The English nation; or, A history of England in the lives of Englishmen (Google eBook)

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George Godfrey Cunningham
1863
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Page 331 - We were all, at the first night of it, in great uncertainty of the event ; till we were very much encouraged by overhearing the Duke of Argyle, who sat in the next box to us, say, ' It will do it must do ! I see it in the eyes of them.
Page 715 - Pitt was then one of the poor; and to him Heaven directed a portion of the wealth of the haughty Dowager. She left him a legacy of ten thousand pounds, in consideration of " the noble defence he had made for the support of the laws of England, and to prevent the ruin of his country.
Page 500 - When I deny sensible things an existence out of the mind, I do not mean my mind in particular, but all minds. Now it is plain they have an existence exterior to my mind, since I find them by experience to be independent of it.
Page 79 - ... emptiness, less idleness, in what he uttered. No member of his speech but consisted of his own graces. His hearers could not cough or look aside from him without loss. He commanded where he spoke, and had his judges angry and pleased at his devotion. No man had their affections more in his power. The fear of every man that heard him was lest he should make an end.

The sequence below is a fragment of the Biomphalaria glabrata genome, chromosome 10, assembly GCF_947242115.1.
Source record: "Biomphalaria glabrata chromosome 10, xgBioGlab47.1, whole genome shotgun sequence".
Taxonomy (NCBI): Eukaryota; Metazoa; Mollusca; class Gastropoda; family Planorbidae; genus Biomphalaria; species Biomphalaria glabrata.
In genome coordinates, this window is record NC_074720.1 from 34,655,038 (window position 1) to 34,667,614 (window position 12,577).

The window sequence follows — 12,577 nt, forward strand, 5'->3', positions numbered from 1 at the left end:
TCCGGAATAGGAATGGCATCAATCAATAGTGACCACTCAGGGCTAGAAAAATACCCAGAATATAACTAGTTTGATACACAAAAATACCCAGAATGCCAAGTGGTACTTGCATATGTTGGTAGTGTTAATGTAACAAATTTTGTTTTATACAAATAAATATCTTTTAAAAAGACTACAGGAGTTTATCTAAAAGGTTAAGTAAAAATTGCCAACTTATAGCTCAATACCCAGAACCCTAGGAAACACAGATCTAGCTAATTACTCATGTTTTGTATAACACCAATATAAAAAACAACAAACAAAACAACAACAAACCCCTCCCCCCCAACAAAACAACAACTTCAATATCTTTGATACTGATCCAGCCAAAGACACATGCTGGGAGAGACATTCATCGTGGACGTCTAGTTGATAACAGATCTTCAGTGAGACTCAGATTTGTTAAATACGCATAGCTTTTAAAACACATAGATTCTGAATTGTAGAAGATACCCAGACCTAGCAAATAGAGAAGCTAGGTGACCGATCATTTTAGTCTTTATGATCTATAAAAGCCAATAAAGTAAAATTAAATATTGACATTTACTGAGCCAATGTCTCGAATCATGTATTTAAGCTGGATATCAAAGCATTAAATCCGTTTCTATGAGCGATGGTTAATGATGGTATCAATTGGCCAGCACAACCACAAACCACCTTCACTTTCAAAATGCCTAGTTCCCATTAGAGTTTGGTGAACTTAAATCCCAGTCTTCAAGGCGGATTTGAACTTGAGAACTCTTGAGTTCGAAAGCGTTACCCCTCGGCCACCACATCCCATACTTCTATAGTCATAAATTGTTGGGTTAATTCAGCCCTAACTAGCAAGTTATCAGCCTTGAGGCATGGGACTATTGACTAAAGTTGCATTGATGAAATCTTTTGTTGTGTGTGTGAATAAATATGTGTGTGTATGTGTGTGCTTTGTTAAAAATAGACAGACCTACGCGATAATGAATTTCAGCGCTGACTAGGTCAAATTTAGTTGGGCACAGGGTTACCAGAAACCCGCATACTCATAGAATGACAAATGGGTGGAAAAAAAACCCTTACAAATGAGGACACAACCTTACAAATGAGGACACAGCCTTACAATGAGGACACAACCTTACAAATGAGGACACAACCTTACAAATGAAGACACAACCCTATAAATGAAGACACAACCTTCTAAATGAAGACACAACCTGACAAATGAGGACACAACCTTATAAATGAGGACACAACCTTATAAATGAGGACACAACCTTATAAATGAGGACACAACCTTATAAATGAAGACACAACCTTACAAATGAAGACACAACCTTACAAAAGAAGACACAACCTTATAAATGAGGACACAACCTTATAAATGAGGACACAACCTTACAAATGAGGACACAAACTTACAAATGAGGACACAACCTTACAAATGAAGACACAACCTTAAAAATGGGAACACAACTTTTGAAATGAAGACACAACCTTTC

Page 357 - O'er which the Cambrian mountains, like far clouds That skirt the blue horizon, dusky rise. Flush'd by the spirit of the genial year, Now from the virgin's cheek a fresher bloom Shoots, less and less, the live carnation round ; Her lips blush deeper sweets; she breathes of youth; The shining moisture swells into her eyes, In brighter flow ; her wishing bosom heaves With palpitations wild ; kind tumults seize Her veins, and all her yielding soul is love. From the keen gaze her lover turns away, Full...
Page 388 - Inquiry into the Constitution, Discipline, Unity, and Worship of the Primitive Church.
Page 305 - I now design to suppress. Philosophy is such an impertinently litigious lady, that a man had as good be engaged in lawsuits, as have to do with her.
Page 532 - Law's Serious Call to a Holy Life,' expecting to find it a dull book (as such books generally are), and perhaps to laugh at it. But I found Law quite an overmatch for me ; and this was the first occasion of my thinking in earnest of religion, after I became capable of rational inquiry'.
Page 185 - The difficulties and discouragements which attend the Study of the Scriptures, in the way of private judgment...
Page 290 - Tom") WIT AND MIRTH ; or, PILLS TO PURGE MELANCHOLY. Being a Collection of the best Merry Ballads and Songs, Old and New. Fitted to all Humours, having each their proper Tune for either Voice or Instrument ; most of the Songs being new set.

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